A research team from the University of Geneva (UNIGE) and ID Quantique, the world leader in quantum cybersecurity, has developed single-photon detectors with unprecedented performance. These results open new perspectives for quantum cryptography. This innovation, featured in the journal Nature Photonics, makes it possible to achieve unprecedented performances in quantum key distribution.
Buying a train ticket, booking a taxi, getting a meal delivered: these are all transactions carried out daily via mobile applications. These are based on payment systems involving an exchange of secret information between the user and the bank. To do this, the bank generates a public key, which is transmitted to their customer, and a private key, which it keeps secret. With the public key, the user can modify the information, make it unreadable and send it to the bank. With the private key, the bank can decipher it.
This system is now threatened by the power of quantum computers. To resolve this, quantum cryptography - or quantum key distribution (QKD) - is the best option. It allows two parties to generate shared secret keys and transmit them via optical fibres in a highly secure way. This is because the laws of quantum mechanics state that a measurement affects the state of the system being measured. Thus, if a spy tries to measure the photons to steal the key, the information will be instantly altered and the interception revealed.
One limitation to the application of this system is the speed of the single-photon detectors used to receive the information. In fact, after each detection, the detectors must recover for about 30 nanoseconds, which limits the throughput of the secret keys to about 10 megabits per second. A UNIGE team led by Hugo Zbinden, associate professor in the Department of Applied Physics at the UNIGE Faculty of Science, has succeeded in overcoming this limit by developing a detector with better performance. This work was carried out in collaboration with the team of Félix Bussières from the company ID Quantique, a spin-off of the university.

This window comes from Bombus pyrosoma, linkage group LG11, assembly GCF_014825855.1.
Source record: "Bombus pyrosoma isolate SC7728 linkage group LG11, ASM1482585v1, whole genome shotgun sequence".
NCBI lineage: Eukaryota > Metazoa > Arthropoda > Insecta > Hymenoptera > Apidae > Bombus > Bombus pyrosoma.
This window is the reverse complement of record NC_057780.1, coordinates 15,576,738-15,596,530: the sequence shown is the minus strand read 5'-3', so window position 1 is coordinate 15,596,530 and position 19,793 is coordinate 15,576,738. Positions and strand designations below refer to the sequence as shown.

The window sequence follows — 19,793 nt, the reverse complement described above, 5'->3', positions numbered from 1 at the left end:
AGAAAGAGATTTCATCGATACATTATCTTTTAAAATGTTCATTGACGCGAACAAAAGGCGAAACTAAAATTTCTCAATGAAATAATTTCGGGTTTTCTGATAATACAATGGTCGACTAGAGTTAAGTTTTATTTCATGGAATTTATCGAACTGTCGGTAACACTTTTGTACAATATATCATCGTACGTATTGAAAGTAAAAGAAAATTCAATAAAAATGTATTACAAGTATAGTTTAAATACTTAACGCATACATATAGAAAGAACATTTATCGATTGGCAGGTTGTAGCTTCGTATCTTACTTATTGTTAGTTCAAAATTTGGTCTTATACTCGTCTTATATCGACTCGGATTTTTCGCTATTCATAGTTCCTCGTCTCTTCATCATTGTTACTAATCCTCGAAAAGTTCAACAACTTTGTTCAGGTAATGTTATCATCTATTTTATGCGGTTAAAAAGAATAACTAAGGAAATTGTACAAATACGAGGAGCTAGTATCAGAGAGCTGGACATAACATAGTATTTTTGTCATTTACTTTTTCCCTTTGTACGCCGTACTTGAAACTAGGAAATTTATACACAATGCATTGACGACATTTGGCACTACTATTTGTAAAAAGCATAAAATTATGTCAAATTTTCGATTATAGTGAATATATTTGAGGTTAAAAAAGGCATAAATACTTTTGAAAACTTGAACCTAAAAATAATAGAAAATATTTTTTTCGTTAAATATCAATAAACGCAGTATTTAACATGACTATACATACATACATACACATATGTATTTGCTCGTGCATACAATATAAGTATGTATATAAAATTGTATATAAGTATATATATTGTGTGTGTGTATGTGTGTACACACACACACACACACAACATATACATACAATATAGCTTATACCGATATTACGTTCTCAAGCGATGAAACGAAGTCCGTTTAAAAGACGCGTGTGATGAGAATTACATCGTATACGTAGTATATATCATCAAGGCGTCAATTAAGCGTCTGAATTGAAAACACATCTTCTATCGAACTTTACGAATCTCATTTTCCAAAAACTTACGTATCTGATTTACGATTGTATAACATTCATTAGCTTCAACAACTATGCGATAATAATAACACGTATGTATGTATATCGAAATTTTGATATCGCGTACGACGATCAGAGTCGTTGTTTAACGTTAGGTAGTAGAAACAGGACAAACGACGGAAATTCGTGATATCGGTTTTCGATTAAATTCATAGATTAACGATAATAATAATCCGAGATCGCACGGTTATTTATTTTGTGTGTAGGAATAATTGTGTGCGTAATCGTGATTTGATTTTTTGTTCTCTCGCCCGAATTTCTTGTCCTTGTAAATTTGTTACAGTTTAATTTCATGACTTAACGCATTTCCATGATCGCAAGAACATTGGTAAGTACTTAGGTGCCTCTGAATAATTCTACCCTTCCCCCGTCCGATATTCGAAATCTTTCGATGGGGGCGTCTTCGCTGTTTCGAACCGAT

‘‘Currently, the fastest detectors for our application are superconducting nanowire single-photon detectors,’’ explained Fadri Grünenfelder, a former doctoral student in the Department of Applied Physics at the UNIGE Faculty of Science and first author of the study. ‘‘These devices contain a tiny superconducting wire cooled to -272°C. If a single photon hits it, it heats up and ceases to be superconducting for a short time, thus generating a detectable electrical signal. When the wire becomes cold again, another photon can be detected.’’
By integrating not one but fourteen nanowires into their detector, the researchers were able to achieve record detection rates. ‘‘Our detectors can count twenty times faster than a single-wire device,’’ explained Hugo Zbinden. ‘‘If two photons arrive within a short time in these new detectors, they can touch different wires and both be detected. With a single wire this is impossible’’. The nanowires used are also shorter, which helps to decrease their recovery time.
Using these sensors, scientists were able to generate a secret key at a rate of 64 megabits per second over 10 km of fibre optic cable. This rate is high enough to secure, for example, a videoconference with several participants. This is five times the performance of current technology over this distance. As a bonus, these new detectors are no more complex to produce than the current devices available on the market.
These results open up new perspectives for ultra-secure data transfer, which is crucial for banks, healthcare systems, governments and the military. They can also be applied in many other fields where light detection is a key element, such as astronomy and medical imaging.
Click here to read the article titled, 'Fast single-photon detectors and real-time key distillation enable high secret-key-rate quantum key distribution systems.'